The CBS Sunday morning show Face the Nation featured a discussion of NSA surveillance with the former head of the agency and two politicians who vigorously defend the agency's mass surveillance programs.
The August 11 show featured a softball interview with Michael Hayden, who oversaw some of the most controversial Bush-era tactics at the NSA, including the warrantless wiretapping of American citizens (New York Times, 12/16/05). As Guardian columnist Glenn Greenwald (8/12/13) observed, that eavesdropping was repeatedly found by federal judges to be unconstitutional and a felony.
But the person in charge of overseeing that program was not brought on to answer tough questions about the illegality of spying on Americans; rather, he was treated as an expert who can explain the program's effectiveness and vouch for its lawfulness.
The two CBS guests who followed were from different political parties, but shared the same enthusiasm for boosting the NSA: Republican Rep. Peter King ("I fully support the NSA program. It's been effective. It's done an outstanding job") and Maryland Democrat Rep. Dutch Ruppersberger ("There are checks and balances that we have. We have congressional oversight which we need to do and we continue to do. We have the court oversight"). (Rupperberger's district happens to include NSA's headquarters.)
This was actually Hayden's second appearance on the show to discuss the NSA controversies brought to light by the Guardian's Greenwald and based on documents shared by whistleblower Edward Snowden. Face the Nation has also conducted two interviews (7/28/13, 6/16/13) with Rep. Mike Rogers (R-Mich.), another defender of the current NSA surveillance programs, as well as an unsurprisingly reassuring interview with White House chief of staff Denis McDonough (6/16/13) that dealt with many of the NSA issues.
Face the Nation hasn't entirely excluded critical points of view. Reporter Barton Gellman, who also broke some of the NSA stories in the Washington Post, has been part of two roundtables on the show (6/16/13, 8/4/13). And Sen. Mark Udall, a longtime NSA critic, made one appearance on July 28.
But the program has put much more emphasis on hearing from NSA defenders, most noticeably the lopsided discussion presented on the recent August 11 program.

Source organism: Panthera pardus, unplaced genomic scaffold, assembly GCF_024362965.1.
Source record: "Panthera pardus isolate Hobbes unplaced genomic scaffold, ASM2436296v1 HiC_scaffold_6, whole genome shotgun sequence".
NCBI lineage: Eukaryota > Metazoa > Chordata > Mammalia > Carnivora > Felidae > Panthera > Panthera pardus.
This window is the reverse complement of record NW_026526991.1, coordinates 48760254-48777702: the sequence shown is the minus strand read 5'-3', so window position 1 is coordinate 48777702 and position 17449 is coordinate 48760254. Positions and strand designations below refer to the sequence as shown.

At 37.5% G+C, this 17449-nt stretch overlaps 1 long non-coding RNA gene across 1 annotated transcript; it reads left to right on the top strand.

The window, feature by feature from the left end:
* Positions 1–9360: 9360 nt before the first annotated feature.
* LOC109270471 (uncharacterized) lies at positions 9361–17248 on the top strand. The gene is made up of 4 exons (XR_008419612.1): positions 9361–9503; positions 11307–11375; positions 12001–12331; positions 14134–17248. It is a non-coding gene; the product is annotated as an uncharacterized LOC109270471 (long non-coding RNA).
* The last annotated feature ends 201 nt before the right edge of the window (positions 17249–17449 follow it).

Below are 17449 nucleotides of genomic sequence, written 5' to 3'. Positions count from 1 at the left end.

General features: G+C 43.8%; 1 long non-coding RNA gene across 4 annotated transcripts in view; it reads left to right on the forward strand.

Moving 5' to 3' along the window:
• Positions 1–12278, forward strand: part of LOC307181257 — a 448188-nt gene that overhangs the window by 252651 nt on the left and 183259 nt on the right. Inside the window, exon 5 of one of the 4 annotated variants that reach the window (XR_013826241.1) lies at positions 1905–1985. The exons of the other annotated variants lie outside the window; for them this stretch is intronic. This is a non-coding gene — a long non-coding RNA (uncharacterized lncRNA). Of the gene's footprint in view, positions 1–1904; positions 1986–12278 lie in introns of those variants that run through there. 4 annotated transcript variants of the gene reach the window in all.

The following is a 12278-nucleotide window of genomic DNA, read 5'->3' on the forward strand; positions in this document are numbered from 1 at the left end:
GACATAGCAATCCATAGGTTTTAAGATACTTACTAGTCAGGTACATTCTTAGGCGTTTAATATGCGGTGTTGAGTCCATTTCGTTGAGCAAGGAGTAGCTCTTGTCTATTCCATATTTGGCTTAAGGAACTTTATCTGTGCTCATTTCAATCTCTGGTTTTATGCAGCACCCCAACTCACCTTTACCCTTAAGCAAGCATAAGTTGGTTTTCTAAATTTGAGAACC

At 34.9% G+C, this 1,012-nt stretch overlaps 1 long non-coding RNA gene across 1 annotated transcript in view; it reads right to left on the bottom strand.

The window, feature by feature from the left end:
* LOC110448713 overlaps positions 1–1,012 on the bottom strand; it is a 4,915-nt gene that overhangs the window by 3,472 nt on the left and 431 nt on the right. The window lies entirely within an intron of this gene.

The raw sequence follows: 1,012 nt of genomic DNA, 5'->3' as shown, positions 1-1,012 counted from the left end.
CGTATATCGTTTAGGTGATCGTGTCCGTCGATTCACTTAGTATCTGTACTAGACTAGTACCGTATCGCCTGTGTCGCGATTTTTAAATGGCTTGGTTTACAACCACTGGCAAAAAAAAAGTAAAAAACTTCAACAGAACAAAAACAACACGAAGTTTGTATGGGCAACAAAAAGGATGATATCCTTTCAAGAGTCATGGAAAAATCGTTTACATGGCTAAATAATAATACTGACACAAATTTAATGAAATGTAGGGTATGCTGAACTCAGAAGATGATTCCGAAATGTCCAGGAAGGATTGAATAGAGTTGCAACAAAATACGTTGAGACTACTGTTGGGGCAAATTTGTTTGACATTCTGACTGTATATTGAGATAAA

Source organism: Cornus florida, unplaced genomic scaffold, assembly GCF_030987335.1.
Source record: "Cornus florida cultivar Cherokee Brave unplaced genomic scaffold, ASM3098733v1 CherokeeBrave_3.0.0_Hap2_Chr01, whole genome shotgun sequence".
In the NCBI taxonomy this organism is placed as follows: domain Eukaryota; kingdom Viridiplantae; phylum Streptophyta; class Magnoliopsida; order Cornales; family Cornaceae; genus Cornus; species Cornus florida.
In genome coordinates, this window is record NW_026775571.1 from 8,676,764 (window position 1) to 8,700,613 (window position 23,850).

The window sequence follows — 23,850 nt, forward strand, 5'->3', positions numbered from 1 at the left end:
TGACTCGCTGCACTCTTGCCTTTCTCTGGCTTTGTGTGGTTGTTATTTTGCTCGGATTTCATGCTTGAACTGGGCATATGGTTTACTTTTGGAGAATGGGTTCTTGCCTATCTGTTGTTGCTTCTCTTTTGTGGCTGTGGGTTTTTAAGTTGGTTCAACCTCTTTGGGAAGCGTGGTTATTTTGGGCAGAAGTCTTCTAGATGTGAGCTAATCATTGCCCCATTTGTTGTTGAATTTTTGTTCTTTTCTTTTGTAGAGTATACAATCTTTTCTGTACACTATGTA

So why is that? During his earlier interview with Hayden (6/30/13), Schieffer thanked his guest for showing up, asking him, "Do you think the government ought to be doing more to help the American people understand what's happening here?" It is striking that a journalist would suggest that one should interview government officials in order to "help the American people understand" a secret surveillance program--one that it is seeking to jail a former employee for revealing.
But Schieffer's view of Snowden, which he shared with viewers on the June 16 program, no doubt plays a role too. "I like people who are willing to stand up to the government," he claimed. But real heroes, to Schieffer, don't behave the way Snowden has:
I don't remember Martin Luther King Jr. or Rosa Parks running off and hiding in China. The people who led the civil rights movement were willing to break the law and suffer the consequences. That's a little different than putting the nation's security at risk and running away.
He added that Snowden was "just a narcissistic young man who has decided he is smarter than the rest of us. I don't know what he is beyond that, but he is no hero."
Schieffer's intense dislike for Snowden is clear. The problem is that Snowden's revelations have transformed the political discussion of government surveillance--except for the one viewers are seeing on Face the Nation.
ACTION: Tell Face the Nation that the public deserves a more wide-ranging debate about the controversial NSA surveillance programs--especially after the show's August 11 broadcast, which featured three NSA defenders.
CBS Face the Nation
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